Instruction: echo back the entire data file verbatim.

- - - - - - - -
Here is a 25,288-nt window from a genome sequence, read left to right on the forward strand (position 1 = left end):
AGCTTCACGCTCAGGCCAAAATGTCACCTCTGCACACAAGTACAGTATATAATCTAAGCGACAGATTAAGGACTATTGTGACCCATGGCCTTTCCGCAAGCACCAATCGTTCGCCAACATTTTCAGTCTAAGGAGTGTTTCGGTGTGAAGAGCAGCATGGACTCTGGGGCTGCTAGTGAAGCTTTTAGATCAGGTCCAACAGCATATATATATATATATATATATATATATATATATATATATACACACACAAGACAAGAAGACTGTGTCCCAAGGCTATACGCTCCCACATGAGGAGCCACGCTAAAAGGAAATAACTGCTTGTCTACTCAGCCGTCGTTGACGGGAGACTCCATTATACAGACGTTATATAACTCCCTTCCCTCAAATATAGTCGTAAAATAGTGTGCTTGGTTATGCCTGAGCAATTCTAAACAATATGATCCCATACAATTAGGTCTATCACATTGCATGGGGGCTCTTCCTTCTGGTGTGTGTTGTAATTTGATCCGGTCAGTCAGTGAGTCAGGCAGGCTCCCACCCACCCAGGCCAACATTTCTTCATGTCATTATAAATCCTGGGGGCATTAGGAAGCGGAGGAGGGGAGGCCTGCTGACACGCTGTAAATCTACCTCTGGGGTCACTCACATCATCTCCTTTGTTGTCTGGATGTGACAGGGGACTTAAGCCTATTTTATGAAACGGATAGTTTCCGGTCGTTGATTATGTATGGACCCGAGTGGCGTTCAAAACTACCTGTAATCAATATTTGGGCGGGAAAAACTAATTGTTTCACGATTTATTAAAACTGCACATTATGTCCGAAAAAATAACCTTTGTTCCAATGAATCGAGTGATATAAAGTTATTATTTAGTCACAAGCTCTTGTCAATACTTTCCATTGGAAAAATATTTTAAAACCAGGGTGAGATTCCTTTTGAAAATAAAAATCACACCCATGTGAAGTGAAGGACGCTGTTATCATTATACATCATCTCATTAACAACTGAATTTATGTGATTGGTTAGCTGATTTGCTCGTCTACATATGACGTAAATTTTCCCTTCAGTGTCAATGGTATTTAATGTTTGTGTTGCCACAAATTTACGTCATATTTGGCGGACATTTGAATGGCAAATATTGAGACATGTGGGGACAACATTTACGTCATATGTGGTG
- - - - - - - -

Here is a 25,288-nt window from a genome sequence, read left to right on the forward strand (position 1 = left end):
AGCTTCACGCTCAGGCCAAAATGTCACCTCTGCACACAAGTACAGTATATAATCTAAGCGACAGATTAAGGACTATTGTGACCCATGGCCTTTCCGCAAGCACCAATCGTTCGCCAACATTTTCAGTCTAAGGAGTGTTTCGGTGTGAAGAGCAGCATGGACTCTGGGGCTGCTAGTGAAGCTTTTAGATCAGGTCCAACAGCATATATATATATATATATATATATATATATATATATATATACACACACAAGACAAGAAGACTGTGTCCCAAGGCTATACGCTCCCACATGAGGAGCCACGCTAAAAGGAAATAACTGCTTGTCTACTCAGCCGTCGTTGACGGGAGACTCCATTATACAGACGTTATATAACTCCCTTCCCTCAAATATAGTCGTAAAATAGTGTGCTTGGTTATGCCTGAGCAATTCTAAACAATATGATCCCATACAATTAGGTCTATCACATTGCATGGGGGCTCTTCCTTCTGGTGTGTGTTGTAATTTGATCCGGTCAGTCAGTGAGTCAGGCAGGCTCCCACCCACCCAGGCCAACATTTCTTCATGTCATTATAAATCCTGGGGGCATTAGGAAGCGGAGGAGGGGAGGCCTGCTGACACGCTGTAAATCTACCTCTGGGGTCACTCACATCATCTCCTTTGTTGTCTGGATGTGACAGGGGACTTAAGCCTATTTTATGAAACGGATAGTTTCCGGTCGTTGATTATGTATGGACCCGAGTGGCGTTCAAAACTACCTGTAATCAATATTTGGGCGGGAAAAACTAATTGTTTCACGATTTATTAAAACTGCACATTATGTCCGAAAAAATAACCTTTGTTCCAATGAATCGAGTGATATAAAGTTATTATTTAGTCACAAGCTCTTGTCAATACTTTCCATTGGAAAAATATTTTAAAACCAGGGTGAGATTCCTTTTGAAAATAAAAATCACACCCATGTGAAGTGAAGGACGCTGTTATCATTATACATCATCTCATTAACAACTGAATTTATGTGATTGGTTAGCTGATTTGCTCGTCTACATATGACGTAAATTTTCCCTTCAGTGTCAATGGTATTTAATGTTTGTGTTGCCACAAATTTACGTCATATTTGGCGGACATTTGAATGGCAAATATTGAGACATGTGGGGACAACATTTACGTCATATGTGGTG